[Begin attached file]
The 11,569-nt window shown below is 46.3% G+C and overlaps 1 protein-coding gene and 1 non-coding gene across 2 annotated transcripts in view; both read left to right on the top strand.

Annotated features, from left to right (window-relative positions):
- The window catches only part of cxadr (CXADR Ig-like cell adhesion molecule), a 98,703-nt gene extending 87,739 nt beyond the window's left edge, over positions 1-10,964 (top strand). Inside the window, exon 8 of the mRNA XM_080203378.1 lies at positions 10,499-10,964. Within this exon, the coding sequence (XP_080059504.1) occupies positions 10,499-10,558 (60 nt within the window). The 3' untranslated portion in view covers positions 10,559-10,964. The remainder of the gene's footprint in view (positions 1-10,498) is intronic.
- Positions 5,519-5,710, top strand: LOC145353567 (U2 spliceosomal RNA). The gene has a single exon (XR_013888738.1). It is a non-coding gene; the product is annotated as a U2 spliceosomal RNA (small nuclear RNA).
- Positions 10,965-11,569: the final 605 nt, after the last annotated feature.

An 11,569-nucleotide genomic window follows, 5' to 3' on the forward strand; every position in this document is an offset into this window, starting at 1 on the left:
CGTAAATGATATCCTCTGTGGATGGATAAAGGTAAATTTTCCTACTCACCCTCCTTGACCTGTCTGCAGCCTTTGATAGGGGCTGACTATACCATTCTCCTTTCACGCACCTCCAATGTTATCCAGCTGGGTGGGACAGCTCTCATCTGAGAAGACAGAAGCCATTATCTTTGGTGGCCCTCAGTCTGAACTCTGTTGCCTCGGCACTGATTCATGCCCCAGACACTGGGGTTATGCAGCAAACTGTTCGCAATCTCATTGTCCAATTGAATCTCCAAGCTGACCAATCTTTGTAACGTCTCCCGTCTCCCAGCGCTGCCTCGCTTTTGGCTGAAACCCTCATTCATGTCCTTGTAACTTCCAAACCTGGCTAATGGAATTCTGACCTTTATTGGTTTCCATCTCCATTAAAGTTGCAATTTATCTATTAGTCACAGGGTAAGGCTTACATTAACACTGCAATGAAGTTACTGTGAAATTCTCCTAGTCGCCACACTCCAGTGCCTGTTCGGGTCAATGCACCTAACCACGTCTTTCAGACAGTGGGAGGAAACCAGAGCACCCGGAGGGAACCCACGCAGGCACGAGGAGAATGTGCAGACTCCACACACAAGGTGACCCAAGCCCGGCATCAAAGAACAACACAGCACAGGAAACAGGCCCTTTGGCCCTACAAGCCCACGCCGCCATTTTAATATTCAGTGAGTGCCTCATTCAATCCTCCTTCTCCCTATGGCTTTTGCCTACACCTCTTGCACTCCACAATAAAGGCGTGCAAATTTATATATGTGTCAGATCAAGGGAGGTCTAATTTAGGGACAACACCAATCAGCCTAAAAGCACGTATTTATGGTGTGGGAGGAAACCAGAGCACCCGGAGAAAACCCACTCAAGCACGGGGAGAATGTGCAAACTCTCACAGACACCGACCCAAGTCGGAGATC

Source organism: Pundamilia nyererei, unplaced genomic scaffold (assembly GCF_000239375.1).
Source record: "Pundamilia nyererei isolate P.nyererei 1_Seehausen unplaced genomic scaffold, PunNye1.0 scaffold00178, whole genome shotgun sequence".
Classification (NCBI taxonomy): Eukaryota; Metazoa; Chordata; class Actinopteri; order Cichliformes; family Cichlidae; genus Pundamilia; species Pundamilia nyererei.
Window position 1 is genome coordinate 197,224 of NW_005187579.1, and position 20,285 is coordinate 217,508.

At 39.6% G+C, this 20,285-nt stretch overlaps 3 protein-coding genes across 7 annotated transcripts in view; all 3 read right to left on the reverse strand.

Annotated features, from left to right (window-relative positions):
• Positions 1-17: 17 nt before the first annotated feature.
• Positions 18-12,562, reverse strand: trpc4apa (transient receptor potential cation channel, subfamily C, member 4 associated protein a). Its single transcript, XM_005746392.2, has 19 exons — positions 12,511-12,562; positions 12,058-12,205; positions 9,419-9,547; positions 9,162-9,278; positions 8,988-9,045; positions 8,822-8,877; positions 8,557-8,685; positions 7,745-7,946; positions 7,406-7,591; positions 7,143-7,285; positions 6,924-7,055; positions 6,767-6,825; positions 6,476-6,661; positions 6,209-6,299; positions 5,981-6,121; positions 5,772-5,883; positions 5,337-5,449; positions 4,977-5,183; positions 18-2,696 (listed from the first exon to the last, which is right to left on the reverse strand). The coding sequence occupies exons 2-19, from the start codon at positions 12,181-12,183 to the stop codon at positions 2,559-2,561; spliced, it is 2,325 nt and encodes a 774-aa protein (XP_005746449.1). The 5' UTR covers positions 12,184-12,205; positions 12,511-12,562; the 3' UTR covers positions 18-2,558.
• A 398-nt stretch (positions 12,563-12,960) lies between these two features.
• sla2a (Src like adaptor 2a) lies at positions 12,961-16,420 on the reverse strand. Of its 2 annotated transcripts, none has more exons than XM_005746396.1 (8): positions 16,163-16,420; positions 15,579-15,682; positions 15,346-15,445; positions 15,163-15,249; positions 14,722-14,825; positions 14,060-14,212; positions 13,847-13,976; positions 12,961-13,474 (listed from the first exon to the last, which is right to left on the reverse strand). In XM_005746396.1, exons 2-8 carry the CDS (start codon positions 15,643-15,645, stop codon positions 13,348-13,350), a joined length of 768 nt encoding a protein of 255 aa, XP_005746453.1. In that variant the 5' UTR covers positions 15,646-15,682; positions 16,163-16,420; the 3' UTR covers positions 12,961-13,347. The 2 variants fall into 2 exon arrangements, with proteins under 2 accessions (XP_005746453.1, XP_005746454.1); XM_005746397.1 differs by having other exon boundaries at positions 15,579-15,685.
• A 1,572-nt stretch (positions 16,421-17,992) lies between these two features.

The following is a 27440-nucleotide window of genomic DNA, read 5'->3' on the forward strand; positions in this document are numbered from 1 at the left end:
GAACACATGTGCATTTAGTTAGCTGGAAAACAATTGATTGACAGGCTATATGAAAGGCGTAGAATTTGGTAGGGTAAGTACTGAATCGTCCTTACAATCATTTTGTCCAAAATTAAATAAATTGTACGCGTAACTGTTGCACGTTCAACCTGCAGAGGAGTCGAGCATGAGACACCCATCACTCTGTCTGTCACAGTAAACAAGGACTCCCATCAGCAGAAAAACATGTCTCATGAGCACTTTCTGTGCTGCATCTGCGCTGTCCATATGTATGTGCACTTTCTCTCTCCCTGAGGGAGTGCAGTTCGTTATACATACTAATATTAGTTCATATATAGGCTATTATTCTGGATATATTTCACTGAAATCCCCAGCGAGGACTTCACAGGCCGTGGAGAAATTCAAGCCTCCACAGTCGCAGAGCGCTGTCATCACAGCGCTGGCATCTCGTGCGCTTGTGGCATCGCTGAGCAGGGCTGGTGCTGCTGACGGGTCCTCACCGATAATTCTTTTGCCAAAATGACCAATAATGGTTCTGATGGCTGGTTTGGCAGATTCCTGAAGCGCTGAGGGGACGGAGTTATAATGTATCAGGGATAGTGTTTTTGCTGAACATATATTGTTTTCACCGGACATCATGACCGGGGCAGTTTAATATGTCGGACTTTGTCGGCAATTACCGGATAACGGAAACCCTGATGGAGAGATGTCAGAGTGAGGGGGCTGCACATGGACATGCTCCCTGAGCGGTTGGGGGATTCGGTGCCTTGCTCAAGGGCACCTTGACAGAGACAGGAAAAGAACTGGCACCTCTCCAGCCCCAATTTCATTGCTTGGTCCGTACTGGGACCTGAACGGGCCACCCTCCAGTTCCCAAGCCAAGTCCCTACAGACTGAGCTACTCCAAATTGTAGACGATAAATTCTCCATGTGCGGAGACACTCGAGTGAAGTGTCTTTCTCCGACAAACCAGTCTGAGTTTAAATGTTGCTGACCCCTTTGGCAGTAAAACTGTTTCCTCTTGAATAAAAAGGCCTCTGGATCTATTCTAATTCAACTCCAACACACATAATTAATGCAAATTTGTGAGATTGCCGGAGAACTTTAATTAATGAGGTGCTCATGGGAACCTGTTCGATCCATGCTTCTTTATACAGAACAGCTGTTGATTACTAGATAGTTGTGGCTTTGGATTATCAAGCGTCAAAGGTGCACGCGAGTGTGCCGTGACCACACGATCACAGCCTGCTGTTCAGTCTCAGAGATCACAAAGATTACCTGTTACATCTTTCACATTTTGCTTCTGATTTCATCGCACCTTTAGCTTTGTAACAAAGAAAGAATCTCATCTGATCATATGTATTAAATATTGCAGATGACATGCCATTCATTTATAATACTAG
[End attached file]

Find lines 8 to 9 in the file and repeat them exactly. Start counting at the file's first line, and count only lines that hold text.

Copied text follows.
Source organism: Pundamilia nyererei, unplaced genomic scaffold (assembly GCF_000239375.1).
Source record: "Pundamilia nyererei isolate P.nyererei 1_Seehausen unplaced genomic scaffold, PunNye1.0 scaffold00178, whole genome shotgun sequence".